On Friday, June 24, FTSE Russell conducted its annual index rebalancing. Many communication services companies migrated from the Russell 1000 Growth Index to the Russell 1000 Value Index. Components of the sector, including streaming services, entertainment, media, cable, telecommunications and social media companies, have come under pressure in the first part of 2022. But why? And amid the falling stock prices, are there still places to find value in the sector if you know where to look?
The dwindling predictability polka
After losing 200,000 subscribers in the first quarter of 2022, Netflix, the company that revolutionized streaming, warned that it could hemorrhage a whopping two million viewers in the second quarter. Its stock price cratered, taking much of the streaming industry with it. The stock has yet to meaningfully recover and has since been added to the Russell 1000 Value Index, while its weighting in the Russell 1000 Growth Index has been reduced. In some ways, Netflix may be the victim of its own success. With so many households already signed up for the service, it becomes harder to add new ones. Competition is getting increasingly intense. As more and more streaming services companies compete for a finite number of subscribers, organizations have had to find new ways to capture and maintain customer relationships. This shift in how media organizations run their businesses affects company fundamentals and has investors taking a hard look at the players in this evolving industry. The criteria for a “good investment opportunity” have changed along with the landscape.
The coveted content calypso
Several years ago, when people thought of direct-to-consumer (DTC) streaming services, content aggregators Hulu and Netflix came to mind. Recently there has been an influx of competitors into the space, and many media companies like NBCUniversal, Paramount Global (formerly ViacomCBS) and Discovery Networks, created DTC services that offer shows from their own studios. Major technology companies like Apple and Amazon are pouring money into their own services, further expanding the competitive landscape.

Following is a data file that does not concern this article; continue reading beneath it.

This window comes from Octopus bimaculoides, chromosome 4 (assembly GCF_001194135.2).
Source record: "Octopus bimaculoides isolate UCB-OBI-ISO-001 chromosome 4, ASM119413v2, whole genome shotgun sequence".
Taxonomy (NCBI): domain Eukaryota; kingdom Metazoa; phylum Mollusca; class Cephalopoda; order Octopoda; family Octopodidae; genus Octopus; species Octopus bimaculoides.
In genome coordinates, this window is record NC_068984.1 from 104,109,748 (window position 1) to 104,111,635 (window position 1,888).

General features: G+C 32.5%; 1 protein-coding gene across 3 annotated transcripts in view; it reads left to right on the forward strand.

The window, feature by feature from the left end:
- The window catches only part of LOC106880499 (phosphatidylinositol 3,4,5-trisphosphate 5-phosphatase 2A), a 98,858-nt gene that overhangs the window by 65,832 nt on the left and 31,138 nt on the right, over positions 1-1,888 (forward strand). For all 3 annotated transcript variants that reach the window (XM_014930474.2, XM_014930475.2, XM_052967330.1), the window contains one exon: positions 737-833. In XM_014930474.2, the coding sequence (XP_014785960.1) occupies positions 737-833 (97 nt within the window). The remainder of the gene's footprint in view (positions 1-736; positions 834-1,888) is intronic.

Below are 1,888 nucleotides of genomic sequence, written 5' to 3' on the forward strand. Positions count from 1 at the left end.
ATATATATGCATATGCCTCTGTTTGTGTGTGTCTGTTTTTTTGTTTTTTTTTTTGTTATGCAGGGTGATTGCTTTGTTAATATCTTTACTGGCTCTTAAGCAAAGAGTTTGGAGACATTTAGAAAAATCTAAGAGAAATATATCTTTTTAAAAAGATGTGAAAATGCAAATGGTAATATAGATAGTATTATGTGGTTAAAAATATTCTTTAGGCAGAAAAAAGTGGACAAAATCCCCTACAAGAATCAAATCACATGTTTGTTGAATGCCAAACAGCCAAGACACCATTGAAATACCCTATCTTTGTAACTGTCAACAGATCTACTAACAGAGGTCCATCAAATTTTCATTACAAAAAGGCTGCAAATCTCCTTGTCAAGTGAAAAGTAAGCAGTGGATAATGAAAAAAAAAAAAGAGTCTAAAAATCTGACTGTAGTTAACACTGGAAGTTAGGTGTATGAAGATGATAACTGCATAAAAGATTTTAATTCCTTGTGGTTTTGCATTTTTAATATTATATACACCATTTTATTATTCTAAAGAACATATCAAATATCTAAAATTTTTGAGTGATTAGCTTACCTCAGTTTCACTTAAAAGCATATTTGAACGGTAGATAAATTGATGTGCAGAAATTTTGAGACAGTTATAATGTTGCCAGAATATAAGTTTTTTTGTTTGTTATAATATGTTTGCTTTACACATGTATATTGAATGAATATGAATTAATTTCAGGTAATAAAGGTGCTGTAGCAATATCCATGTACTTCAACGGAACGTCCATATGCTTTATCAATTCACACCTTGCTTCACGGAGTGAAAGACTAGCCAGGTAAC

Subscription fees are a key component of these companies’ revenues, and fickle consumer behavior has reduced the predictability of these inflows. Consumers can sign up and later cancel without penalty and will often subscribe briefly to watch a show they want to see, then cancel and move to a different service. This pattern has caused media companies to invest heavily in original content to attract subscribers, as desirable content has become a primary driver of subscriber numbers. These content costs are the biggest expense many media organizations incur. In our opinion, a drawback to this subscriber-focused model is the steep depreciation in the value of these assets after the initial viewing window.
The blood from a stone swing
Further dampening the appeal of subscriber-driven business models is that the hours of content being developed annually have increased, but there is no commensurate uptick in the number of hours consumers spend watching or share of household income devoted to paying for programming. As markets become more saturated, companies will incur more costs to expand into emerging and frontier markets, likely developing new content specifically tailored to consumers in these markets, as this is one of a few ways to expand the subscriber base. This dynamic has made us cautious about investing in most streaming services companies. While an array of business models can be considered candidates for investment if the stock price falls far enough, we’ve found media companies that go beyond the subscriber-driven business model which we feel offer compelling investment opportunities given the current valuations.
In an environment where warring content platforms fight over an increasingly saturated consumer base, our preferred way to invest in content creators is to do so without being completely tied to subscriber numbers as the determining factor of a company’s value. We think media companies with multiple divisions aside from content creation provide a good diversification of income sources and risks.
A situation where a company’s DTC relationship with consumers is part of a larger ecosystem and can reinforce their relationship with its characters and other creations could lead to the streaming service’s position as a valuable augmentation to the total business, as opposed to being the total business. In addition, companies with strong franchises and ways to monetize viewers’ relationships with characters through theme-park rides and merchandise long after a series or movie airs, provides a more resilient asset base with less depreciation after the initial content viewing window. That dynamic creates more value for the company—and ultimately for shareholders.
As young industries mature and consolidate and older industries pivot, an intimate understanding of the environment in which they operate becomes increasingly important. Among streaming and media companies, we believe stock picking is crucial to avoid the allure of high-flying names with limited long-term business potential. We prefer a more diversified business model.